Massimo Cristaldi Simulacra

A Simulacrum. The representation of a God, an image that does not correspond exactly to reality. Modern society, Baudrillard claims, has replaced reality and meaning with symbols and signs and has become so reliant on simulacra that it has lost contact with the real world on which the simulacra are based. These photographs are, to this respect, simulacra of simulacra. Small votive altars that populate Sicilian nights, often neglected, and to some extent, more and more anachronistic. Mysterious, dilapidated, illuminated or not, abandoned, overwhelmed by galloping globalization and by general indifference.

“Massimo Cristaldi’s Simulacra depicts small-scale Southern Italian religious edifices in nocturnal composure. Photographed from an impersonal middle distance, these ensconced and freestanding roadside shrines stand humble, sentinel. The religious icons within them are largely unseen, their very existence called into question by the effects of the long-exposure Cristaldi employs even their own interior glow precludes their visibility. In this average street-side context, the physical and supersensible signifiers are conflated. Physical cars may recede into the sort of light-streaked oblivion generated by a slow shutter at night; the stationary but seemingly remote shrines themselves over-expose to create an indeterminate burst of light.”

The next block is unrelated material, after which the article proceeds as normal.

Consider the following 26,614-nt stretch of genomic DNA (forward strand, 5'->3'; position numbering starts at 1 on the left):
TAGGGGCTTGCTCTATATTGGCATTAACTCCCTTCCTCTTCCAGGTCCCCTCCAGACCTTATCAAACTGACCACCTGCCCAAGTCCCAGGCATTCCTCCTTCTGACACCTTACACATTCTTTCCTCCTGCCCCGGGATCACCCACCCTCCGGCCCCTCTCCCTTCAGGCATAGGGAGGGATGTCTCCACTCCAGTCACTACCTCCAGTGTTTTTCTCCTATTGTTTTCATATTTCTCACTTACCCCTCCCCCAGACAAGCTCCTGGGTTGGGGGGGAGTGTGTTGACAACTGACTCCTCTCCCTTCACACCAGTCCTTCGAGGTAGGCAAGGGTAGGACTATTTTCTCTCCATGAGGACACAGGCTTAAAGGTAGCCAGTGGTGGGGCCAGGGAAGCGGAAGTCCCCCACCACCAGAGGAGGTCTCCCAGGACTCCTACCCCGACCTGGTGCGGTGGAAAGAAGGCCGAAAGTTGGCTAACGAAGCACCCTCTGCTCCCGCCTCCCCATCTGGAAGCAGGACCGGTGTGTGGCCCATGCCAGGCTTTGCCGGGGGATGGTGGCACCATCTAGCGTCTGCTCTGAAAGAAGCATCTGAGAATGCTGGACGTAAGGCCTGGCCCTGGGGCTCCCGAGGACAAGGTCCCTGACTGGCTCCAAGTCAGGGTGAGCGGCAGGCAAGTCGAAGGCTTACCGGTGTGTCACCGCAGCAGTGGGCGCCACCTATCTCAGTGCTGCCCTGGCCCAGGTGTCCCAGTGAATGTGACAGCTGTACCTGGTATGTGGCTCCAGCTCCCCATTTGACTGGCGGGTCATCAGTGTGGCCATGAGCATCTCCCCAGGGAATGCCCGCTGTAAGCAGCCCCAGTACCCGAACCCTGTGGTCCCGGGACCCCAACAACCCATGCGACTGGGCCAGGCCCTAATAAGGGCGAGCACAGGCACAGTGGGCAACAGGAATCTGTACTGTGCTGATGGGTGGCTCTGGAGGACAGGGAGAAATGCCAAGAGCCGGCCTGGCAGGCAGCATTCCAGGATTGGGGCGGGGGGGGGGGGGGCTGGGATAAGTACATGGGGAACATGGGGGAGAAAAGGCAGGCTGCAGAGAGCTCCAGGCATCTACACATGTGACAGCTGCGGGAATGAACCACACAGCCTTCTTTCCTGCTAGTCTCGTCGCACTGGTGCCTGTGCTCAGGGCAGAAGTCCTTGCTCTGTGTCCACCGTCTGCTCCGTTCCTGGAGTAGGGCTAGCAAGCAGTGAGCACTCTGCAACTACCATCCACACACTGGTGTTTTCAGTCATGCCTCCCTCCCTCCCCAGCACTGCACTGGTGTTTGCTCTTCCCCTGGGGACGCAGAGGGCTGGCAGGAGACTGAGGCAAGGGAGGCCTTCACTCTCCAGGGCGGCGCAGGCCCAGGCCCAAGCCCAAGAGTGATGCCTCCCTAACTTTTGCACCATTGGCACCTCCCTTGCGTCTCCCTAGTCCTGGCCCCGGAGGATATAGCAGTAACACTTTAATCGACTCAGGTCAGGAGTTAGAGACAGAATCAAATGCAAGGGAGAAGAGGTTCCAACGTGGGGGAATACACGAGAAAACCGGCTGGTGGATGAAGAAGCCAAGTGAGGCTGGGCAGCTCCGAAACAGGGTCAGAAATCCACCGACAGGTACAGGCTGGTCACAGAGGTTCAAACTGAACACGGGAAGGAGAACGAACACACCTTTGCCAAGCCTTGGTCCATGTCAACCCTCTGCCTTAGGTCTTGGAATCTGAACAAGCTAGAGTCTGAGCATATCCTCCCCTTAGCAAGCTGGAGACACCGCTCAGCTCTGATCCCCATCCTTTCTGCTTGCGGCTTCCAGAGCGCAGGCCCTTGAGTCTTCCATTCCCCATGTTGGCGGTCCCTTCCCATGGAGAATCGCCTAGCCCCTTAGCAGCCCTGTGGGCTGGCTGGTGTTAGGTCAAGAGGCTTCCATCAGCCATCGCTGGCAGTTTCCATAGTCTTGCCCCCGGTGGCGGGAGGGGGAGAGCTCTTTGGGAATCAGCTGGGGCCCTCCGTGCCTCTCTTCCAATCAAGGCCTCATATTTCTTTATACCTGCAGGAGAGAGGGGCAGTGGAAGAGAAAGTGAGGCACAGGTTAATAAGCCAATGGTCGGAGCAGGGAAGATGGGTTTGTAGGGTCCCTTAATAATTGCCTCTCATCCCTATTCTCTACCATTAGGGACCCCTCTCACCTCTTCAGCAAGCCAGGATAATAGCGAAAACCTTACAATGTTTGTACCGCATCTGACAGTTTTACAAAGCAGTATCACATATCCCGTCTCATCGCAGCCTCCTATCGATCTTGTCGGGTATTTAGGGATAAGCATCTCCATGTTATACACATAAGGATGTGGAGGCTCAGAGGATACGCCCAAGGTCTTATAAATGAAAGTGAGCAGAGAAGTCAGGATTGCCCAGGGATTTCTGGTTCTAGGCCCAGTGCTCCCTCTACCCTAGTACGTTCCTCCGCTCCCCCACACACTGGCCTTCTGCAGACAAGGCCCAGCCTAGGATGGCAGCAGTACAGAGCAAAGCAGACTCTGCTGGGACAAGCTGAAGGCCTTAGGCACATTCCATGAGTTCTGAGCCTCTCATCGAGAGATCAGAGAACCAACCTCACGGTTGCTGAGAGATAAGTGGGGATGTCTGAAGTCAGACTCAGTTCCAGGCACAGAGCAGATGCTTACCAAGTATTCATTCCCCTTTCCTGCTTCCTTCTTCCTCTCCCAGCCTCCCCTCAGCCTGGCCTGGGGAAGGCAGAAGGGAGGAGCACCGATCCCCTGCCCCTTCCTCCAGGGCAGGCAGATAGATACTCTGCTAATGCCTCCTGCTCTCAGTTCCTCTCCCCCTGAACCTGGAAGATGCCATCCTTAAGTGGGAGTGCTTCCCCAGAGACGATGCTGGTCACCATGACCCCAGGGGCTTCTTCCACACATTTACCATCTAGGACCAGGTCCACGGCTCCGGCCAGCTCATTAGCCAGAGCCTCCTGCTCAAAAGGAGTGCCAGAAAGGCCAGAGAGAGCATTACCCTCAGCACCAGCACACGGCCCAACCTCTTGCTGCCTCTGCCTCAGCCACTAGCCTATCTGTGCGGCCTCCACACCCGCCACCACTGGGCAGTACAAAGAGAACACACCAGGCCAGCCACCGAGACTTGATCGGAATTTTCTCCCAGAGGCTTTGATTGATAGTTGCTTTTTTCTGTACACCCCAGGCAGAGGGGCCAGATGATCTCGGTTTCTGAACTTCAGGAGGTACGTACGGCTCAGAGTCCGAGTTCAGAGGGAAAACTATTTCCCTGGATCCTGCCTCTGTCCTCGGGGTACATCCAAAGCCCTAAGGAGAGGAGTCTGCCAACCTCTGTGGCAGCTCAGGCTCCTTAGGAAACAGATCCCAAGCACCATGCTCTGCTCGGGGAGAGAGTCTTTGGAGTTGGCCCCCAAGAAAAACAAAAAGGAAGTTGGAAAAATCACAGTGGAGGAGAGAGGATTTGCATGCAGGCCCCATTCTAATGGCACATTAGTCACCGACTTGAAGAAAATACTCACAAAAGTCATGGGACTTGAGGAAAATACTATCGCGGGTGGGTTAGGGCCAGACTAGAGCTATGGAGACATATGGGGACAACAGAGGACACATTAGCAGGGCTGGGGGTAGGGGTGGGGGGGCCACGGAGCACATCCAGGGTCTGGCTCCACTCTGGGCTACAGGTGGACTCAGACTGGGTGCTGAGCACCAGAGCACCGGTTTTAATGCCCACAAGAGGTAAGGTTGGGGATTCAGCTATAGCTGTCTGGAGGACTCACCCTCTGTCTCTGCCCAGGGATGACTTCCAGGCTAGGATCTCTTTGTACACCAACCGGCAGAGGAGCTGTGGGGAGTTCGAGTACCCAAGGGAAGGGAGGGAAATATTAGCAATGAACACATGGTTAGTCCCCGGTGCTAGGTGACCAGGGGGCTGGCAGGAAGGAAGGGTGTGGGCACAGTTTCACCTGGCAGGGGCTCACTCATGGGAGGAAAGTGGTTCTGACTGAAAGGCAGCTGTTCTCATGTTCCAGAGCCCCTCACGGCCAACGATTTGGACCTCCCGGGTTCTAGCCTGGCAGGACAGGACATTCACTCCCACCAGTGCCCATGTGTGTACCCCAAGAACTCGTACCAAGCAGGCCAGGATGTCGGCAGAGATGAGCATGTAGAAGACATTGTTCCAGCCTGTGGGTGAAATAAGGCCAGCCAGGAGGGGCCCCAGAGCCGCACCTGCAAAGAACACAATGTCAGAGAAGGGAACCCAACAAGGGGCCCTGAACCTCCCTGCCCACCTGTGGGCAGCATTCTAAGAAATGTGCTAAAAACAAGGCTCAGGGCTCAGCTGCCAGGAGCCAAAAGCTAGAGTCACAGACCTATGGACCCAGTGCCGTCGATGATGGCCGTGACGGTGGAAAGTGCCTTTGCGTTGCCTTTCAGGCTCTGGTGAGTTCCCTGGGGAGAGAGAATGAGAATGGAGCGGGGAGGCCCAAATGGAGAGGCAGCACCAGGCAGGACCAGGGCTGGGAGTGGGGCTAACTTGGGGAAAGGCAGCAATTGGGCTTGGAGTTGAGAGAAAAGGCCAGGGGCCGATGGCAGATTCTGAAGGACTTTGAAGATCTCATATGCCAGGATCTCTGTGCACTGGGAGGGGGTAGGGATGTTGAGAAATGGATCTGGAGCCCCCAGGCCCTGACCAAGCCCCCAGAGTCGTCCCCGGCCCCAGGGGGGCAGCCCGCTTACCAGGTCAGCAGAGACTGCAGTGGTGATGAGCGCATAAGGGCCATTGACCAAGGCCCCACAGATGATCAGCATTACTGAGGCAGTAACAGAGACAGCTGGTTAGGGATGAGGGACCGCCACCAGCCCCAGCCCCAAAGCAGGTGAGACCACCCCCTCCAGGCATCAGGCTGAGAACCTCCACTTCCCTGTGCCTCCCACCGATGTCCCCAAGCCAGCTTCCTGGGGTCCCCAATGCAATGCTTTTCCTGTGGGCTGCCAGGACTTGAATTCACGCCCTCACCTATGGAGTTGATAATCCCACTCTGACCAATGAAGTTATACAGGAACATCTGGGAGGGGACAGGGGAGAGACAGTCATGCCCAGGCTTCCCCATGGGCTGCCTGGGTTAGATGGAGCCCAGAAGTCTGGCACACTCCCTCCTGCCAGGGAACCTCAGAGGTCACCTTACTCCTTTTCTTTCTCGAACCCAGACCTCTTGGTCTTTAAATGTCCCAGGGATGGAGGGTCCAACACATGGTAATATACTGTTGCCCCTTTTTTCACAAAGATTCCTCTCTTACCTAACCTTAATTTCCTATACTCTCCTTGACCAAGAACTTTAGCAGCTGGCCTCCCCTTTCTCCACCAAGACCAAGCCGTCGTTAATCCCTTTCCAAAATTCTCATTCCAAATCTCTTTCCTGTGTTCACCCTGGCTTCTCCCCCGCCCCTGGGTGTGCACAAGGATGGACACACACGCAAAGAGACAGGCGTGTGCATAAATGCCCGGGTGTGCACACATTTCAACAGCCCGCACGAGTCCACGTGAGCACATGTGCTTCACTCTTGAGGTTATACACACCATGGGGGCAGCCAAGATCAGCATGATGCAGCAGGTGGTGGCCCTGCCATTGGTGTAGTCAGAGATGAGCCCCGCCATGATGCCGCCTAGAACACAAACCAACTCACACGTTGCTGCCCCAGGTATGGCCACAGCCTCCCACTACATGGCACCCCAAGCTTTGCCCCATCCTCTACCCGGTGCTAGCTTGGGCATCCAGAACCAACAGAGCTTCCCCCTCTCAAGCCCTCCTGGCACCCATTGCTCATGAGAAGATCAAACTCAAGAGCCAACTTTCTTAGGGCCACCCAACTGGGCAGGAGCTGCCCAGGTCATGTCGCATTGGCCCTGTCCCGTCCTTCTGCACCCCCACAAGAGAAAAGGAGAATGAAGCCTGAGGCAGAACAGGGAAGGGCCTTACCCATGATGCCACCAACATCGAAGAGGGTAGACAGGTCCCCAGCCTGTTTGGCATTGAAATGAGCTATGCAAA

Text by Alan Rapp

All images © courtesy of Massimo Cristaldi